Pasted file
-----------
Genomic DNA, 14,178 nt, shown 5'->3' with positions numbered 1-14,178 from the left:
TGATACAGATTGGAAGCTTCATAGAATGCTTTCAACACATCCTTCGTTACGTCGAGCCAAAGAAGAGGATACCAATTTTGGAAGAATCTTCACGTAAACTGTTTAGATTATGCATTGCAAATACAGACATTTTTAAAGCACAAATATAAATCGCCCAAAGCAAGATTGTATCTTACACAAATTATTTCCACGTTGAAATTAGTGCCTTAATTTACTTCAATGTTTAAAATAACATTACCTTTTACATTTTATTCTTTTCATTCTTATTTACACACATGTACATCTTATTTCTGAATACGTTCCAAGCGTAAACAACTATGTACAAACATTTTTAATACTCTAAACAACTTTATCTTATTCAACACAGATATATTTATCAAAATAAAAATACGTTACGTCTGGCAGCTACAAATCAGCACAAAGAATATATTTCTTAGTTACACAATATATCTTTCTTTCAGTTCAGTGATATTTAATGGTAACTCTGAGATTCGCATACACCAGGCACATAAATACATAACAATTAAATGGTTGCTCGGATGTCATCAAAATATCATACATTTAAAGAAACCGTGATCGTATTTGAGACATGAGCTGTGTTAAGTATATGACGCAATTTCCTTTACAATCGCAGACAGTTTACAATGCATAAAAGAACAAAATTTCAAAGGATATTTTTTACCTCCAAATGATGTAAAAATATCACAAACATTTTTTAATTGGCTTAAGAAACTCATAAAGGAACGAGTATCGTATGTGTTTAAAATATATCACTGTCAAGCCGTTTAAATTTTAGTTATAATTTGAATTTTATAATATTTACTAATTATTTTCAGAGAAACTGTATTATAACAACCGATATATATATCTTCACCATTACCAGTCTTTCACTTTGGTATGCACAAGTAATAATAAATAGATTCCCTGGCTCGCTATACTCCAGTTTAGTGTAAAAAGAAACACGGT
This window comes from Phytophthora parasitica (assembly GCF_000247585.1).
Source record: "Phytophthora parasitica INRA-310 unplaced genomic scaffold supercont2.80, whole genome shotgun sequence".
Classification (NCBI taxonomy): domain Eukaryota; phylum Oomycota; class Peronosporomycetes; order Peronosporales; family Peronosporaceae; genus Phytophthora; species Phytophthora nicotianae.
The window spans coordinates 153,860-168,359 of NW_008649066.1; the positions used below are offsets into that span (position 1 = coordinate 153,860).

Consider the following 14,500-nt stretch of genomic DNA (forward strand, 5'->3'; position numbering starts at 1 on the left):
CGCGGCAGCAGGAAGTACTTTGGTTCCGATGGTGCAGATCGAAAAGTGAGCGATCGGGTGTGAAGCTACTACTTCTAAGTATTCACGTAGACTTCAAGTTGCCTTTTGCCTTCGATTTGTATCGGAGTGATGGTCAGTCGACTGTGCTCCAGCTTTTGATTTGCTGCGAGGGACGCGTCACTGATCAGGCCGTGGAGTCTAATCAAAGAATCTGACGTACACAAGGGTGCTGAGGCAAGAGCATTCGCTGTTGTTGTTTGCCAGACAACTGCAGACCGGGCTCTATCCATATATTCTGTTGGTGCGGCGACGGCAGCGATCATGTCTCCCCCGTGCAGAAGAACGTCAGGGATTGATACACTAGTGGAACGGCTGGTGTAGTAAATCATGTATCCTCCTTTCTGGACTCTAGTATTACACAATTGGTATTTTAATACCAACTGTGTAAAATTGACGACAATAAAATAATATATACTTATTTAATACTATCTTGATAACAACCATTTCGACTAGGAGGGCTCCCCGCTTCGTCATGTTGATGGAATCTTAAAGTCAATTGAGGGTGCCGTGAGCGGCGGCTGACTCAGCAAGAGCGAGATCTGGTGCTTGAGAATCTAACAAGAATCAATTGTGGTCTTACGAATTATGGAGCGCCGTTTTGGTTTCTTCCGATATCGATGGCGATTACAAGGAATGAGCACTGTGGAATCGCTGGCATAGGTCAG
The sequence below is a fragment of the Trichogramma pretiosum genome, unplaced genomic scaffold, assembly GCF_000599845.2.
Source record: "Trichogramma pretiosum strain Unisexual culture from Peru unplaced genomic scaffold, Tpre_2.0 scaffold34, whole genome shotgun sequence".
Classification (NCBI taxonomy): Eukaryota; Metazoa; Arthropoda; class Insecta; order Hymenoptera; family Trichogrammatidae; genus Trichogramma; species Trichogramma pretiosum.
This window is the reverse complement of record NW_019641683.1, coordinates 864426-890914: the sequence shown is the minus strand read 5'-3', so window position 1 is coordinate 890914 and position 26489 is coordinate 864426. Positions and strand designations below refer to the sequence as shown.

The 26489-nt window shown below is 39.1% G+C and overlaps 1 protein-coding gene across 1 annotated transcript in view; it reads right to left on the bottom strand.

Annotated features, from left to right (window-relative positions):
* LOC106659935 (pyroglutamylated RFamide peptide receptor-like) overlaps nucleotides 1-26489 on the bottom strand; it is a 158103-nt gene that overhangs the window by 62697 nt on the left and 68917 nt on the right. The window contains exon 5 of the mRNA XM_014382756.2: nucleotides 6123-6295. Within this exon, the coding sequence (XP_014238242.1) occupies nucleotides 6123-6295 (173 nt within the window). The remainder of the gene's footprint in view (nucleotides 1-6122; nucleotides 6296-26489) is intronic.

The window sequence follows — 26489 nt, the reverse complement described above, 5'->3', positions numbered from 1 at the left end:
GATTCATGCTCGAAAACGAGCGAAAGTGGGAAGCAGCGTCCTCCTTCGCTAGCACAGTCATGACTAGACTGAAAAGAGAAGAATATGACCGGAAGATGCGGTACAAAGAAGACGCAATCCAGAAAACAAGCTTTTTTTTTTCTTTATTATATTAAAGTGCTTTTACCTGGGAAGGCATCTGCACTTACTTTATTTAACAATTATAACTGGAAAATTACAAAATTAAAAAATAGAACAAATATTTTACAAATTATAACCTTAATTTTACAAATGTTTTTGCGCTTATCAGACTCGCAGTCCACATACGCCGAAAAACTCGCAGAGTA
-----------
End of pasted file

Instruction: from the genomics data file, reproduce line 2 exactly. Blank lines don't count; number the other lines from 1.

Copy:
TGATACAGATTGGAAGCTTCATAGAATGCTTTCAACACATCCTTCGTTACGTCGAGCCAAAGAAGAGGATACCAATTTTGGAAGAATCTTCACGTAAACTGTTTAGATTATGCATTGCAAATACAGACATTTTTAAAGCACAAATATAAATCGCCCAAAGCAAGATTGTATCTTACACAAATTATTTCCACGTTGAAATTAGTGCCTTAATTTACTTCAATGTTTAAAATAACATTACCTTTTACATTTTATTCTTTTCATTCTTATTTACACACATGTACATCTTATTTCTGAATACGTTCCAAGCGTAAACAACTATGTACAAACATTTTTAATACTCTAAACAACTTTATCTTATTCAACACAGATATATTTATCAAAATAAAAATACGTTACGTCTGGCAGCTACAAATCAGCACAAAGAATATATTTCTTAGTTACACAATATATCTTTCTTTCAGTTCAGTGATATTTAATGGTAACTCTGAGATTCGCATACACCAGGCACATAAATACATAACAATTAAATGGTTGCTCGGATGTCATCAAAATATCATACATTTAAAGAAACCGTGATCGTATTTGAGACATGAGCTGTGTTAAGTATATGACGCAATTTCCTTTACAATCGCAGACAGTTTACAATGCATAAAAGAACAAAATTTCAAAGGATATTTTTTACCTCCAAATGATGTAAAAATATCACAAACATTTTTTAATTGGCTTAAGAAACTCATAAAGGAACGAGTATCGTATGTGTTTAAAATATATCACTGTCAAGCCGTTTAAATTTTAGTTATAATTTGAATTTTATAATATTTACTAATTATTTTCAGAGAAACTGTATTATAACAACCGATATATATATCTTCACCATTACCAGTCTTTCACTTTGGTATGCACAAGTAATAATAAATAGATTCCCTGGCTCGCTATACTCCAGTTTAGTGTAAAAAGAAACACGGT